Objectives: The aim of this study was to evaluate whether the CCK-C receptor, a splice variant of the CCK-B receptor, in human pancreatic cancer cells was associated with accelerated cancer cell growth. Methods: In vitro, BxPC-3 cells were transfected with the antisense cDNA for the CCK-C receptor and growth of transfected cells was compared with that of wild-type (WT) and empty vector (EV)-transfected cells; expression was confirmed by RT-PCR and immunocytochemistry. In vivo, athymic nude mice bearing human BxPC-3 pancreatic cancers were treated for 28 days with either an antisense oligonucleotide specific to the CCK-C receptor, the same nucleotide sequence arranged in a scrambled fashion (nucleotide control), or vehicle (control). Results: In culture, BxPC-3 cells transfected with the antisense cDNA for the CCK-C receptor were reduced in cell number 65% compared with WT and EV-transfected cell cultures at 6 days; this difference was statistically significant (P = 0.002). Transfected cells did not respond to exogenous gastrin with growth as did WT cells. Tumors of mice treated with the antisense oligonucleotide for CCK-C were 75% smaller in volume and 83% reduced in weight (P = 0.03) compared with the control tumors. Conclusion: These studies indicate that the CCK-C receptor is functional and plays a crucial role in growth of human pancreatic cancer.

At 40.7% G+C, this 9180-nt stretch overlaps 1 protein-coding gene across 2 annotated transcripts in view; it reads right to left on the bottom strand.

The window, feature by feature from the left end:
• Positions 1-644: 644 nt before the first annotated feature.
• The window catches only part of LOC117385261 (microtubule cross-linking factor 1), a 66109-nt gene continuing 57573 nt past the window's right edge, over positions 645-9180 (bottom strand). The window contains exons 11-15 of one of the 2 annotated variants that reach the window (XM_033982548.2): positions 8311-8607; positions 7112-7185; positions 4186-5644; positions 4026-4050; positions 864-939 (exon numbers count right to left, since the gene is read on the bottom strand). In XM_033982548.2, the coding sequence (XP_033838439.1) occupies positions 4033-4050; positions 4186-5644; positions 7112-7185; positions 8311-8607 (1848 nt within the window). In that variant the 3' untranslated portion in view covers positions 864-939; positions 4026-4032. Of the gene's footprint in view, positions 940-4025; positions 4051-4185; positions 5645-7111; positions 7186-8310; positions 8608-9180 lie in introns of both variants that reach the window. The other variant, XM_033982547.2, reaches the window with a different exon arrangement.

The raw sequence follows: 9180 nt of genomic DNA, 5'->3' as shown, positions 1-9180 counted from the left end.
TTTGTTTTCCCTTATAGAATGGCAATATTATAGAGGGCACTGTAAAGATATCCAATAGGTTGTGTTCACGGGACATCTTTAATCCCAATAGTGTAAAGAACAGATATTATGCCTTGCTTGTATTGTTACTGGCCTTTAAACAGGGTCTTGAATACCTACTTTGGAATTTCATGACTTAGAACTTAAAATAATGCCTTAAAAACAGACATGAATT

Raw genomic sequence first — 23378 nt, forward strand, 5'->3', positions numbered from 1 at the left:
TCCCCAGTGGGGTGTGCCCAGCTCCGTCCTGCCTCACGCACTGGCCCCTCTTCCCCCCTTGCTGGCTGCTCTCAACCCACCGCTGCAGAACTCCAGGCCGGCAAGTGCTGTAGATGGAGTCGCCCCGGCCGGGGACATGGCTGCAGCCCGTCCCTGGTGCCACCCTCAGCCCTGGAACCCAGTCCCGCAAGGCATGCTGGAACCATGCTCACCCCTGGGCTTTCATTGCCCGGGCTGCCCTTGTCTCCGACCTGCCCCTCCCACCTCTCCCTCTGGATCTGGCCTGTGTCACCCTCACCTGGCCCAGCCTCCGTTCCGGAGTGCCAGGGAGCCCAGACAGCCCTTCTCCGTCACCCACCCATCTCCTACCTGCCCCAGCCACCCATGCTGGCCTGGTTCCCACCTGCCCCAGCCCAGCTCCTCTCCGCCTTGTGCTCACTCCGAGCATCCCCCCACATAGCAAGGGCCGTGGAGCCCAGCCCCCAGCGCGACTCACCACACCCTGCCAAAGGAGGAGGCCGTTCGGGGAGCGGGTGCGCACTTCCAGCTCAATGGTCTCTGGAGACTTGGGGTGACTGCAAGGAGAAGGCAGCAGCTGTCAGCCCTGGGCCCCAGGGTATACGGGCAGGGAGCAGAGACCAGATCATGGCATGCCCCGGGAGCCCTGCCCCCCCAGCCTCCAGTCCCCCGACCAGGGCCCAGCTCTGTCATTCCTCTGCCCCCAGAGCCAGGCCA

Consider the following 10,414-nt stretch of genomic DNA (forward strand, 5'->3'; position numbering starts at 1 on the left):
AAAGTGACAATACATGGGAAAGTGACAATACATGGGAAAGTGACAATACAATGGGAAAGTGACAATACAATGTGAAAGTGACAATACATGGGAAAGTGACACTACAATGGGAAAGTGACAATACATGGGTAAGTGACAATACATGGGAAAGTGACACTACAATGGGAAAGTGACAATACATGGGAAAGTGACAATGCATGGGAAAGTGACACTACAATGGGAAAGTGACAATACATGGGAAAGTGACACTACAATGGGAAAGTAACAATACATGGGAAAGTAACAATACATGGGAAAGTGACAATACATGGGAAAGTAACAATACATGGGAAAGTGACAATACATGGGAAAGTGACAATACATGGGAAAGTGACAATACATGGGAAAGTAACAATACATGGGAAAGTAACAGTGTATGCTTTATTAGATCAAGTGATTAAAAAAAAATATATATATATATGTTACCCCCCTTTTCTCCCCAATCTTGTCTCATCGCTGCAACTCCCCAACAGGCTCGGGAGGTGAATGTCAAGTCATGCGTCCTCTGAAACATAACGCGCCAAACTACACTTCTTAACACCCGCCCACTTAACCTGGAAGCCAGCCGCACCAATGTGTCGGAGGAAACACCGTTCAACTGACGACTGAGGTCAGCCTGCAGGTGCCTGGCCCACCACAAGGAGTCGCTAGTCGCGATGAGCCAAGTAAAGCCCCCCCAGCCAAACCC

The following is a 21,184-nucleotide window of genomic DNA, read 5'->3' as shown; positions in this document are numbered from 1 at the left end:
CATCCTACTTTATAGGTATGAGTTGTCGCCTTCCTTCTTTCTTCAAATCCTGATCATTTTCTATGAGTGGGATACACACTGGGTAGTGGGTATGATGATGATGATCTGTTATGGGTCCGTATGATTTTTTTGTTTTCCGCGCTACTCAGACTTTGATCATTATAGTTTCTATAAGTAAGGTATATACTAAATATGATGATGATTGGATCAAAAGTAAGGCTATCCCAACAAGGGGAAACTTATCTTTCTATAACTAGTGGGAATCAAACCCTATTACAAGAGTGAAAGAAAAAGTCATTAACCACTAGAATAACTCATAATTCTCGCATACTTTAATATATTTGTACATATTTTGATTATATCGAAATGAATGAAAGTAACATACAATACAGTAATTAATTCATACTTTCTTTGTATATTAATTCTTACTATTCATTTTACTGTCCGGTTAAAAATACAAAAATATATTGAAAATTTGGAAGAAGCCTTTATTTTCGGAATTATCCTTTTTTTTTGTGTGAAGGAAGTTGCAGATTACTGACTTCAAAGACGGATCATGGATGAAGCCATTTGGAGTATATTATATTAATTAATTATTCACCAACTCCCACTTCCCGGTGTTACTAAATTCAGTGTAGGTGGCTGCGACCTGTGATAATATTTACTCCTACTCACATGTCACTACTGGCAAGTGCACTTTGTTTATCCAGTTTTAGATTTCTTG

All Science Journal Classification (ASJC) codes
- Internal Medicine
- Endocrinology, Diabetes and Metabolism